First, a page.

Sudden loss of appetite; decreased milk production; thicker, concentrated, colostrumlike milk; a drop in rumen motility; abnormal tacky or loose feces; and fever are clinical signs reported thus far of an unidentified illness affecting dairy cows in the Southwest.

Cases were first reported several weeks ago in Texas. They have spread from herd to herd and are now reported in Kansas and New Mexico as well.

Impacted herds have reported older cows in their second or greater lactation at more than 150 days in milk may be more likely to be severely impacted than younger cows and fresh cows or heifers. Dry cows, steers and heifers do not appear to be affected.

According to the American Association of Bovine Practitioners (AABP), practitioners working with these herds are estimating that 5%-10% of the herd is affected.

Most affected cows recover within two to three weeks, while others are unable to bounce back as fully or quickly. Some herds have reported secondary infections, including pneumonia and clinical mastitis.

This illness is not proving fatal to cows, but the cows that do not recover in milk production are reported to be culled.

Currently, there is not a diagnosis nor known cause for this health issue, and it is under investigation by federal and state animal health officials with the assistance from private veterinarians and affected dairy farms.

“We are doing the best we can with the information the industry is willing to provide,” says Erin Robinson, director of communications for the Texas Animal Health Commission (TAHC).

The TAHC is working closely with the USDA, Texas A&M Veterinary Diagnostic Laboratory (TVMDL) and dairy veterinarians, along with other partners, to monitor and evaluate affected dairy cattle, develop a case definition and conduct additional diagnostics.

“We are all working diligently to find answers,” Robinson says.

Thus far, the diagnostic testing has shown no evidence of a reportable or foreign animal disease. There is also no evidence of disease in any other species, including people from direct contact or consumption of food products.

As required by the Grade “A” Pasteurized Milk Ordinance, milk appearing to be abnormal must be collected separately and cannot be sold for human consumption.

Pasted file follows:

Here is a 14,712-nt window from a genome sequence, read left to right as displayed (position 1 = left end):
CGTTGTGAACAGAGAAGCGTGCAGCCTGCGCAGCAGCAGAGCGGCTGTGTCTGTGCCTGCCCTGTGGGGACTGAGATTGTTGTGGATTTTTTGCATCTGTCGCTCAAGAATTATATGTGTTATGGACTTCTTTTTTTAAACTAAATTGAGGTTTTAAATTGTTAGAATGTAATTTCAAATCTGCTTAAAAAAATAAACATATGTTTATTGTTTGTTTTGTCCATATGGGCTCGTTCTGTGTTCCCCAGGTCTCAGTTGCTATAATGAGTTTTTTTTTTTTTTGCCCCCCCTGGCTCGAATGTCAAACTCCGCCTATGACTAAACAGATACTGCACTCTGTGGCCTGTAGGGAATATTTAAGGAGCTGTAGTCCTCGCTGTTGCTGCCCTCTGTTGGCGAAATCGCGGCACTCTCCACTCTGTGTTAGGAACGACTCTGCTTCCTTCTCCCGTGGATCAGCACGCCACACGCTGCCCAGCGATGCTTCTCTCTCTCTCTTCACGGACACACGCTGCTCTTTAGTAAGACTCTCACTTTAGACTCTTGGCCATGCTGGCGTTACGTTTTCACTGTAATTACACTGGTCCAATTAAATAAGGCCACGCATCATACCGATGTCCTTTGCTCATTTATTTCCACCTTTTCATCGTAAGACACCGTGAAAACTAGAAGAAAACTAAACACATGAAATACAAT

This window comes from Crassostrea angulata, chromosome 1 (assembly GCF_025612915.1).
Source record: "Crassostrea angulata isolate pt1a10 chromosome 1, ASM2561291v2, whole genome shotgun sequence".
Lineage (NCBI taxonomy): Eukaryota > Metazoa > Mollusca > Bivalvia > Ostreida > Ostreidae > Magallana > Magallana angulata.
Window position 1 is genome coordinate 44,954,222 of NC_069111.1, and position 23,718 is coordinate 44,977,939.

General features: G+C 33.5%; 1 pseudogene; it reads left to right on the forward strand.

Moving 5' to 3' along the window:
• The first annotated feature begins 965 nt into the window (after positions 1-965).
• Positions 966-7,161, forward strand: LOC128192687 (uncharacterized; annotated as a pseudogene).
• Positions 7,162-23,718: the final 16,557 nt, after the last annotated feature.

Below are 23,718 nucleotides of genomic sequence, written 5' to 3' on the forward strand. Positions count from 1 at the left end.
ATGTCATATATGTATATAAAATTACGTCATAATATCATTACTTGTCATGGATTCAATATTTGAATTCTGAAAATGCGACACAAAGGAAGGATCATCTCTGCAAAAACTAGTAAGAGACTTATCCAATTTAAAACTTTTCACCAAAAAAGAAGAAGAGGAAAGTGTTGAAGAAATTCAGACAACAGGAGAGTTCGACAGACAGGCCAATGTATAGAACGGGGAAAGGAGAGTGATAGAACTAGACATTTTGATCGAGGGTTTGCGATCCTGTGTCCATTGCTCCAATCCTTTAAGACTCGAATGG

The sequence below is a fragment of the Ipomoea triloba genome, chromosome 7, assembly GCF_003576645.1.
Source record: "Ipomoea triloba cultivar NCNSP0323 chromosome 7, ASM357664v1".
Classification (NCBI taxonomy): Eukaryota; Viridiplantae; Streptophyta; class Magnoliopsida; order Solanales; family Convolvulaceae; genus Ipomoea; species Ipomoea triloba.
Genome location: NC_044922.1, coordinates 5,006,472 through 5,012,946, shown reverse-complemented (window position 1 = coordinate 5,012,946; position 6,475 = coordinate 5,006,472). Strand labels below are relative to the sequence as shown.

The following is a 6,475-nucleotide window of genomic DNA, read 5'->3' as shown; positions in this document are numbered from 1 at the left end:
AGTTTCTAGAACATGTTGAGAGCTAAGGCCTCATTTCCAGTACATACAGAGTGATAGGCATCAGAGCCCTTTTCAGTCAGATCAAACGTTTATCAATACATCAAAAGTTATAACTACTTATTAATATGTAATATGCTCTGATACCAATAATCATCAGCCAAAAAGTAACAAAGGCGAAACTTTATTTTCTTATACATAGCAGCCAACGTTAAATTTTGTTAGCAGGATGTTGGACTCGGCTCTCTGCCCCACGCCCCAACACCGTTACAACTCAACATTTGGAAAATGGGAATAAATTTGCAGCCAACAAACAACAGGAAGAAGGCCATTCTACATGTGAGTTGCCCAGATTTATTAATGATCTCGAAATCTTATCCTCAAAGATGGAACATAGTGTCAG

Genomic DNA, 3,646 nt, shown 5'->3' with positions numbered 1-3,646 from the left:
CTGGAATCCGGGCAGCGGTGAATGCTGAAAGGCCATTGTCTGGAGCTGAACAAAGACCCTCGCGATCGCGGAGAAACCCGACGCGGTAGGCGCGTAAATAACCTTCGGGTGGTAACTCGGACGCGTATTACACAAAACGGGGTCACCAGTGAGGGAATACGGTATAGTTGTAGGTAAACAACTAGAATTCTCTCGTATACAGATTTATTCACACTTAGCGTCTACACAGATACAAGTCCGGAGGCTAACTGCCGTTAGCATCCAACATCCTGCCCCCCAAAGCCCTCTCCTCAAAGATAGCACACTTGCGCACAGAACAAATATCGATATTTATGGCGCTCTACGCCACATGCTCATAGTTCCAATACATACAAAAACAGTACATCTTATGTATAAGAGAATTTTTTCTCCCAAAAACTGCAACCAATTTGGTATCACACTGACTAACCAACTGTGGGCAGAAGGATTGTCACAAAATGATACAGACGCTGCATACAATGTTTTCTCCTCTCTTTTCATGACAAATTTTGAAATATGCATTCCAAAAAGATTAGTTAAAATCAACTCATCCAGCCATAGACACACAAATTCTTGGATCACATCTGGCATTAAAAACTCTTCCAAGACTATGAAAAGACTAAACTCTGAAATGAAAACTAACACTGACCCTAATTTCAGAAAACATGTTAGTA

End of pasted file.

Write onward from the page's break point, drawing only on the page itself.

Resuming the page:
Additionally, all dairy cattle are subject to the Federal Meat Inspection Act and must be slaughtered and processed under inspection by USDA’s Food Safety and Inspection Service, ensuring that all meat entering the food supply has been inspected and approved for human consumption.

Enhanced biosecurity

Since the illness is affecting multiple farms, moving rather quickly and the cause of how it spreads is still unknown, dairy farmers are encouraged to implement enhanced biosecurity measures by limiting the amount of traffic into and out of their properties and restricting visits to employees and essential personnel only.

Now is a good time to review biosecurity protocols using biosecurity practices guidance and industry resources, such as FARM Biosecurity.

Watch for symptoms

Dairy farmers are asked to be vigilant to observe for symptoms, such as loss of animal appetite and a sudden drop in milk production. They should contact their veterinarian if animal conditions outside of the ordinary are observed.

Veterinarians who observe these clinical signs and have ruled out other diagnoses on a client’s farm should contact their state veterinarian and follow the guidelines provided, including submitting a complete set of samples to be tested at a diagnostic laboratory.

Veterinarians in Texas may call Dr. Alexis Thompson at TVMDL-Canyon, (806) 651-7478, to make case specific diagnostic plans and receive guidance on sample collection.

State and federal animal health experts are all working to diagnose the health issues being observed in order to determine a cause, which will hopefully lead to guidance on control measures and treatment protocols.

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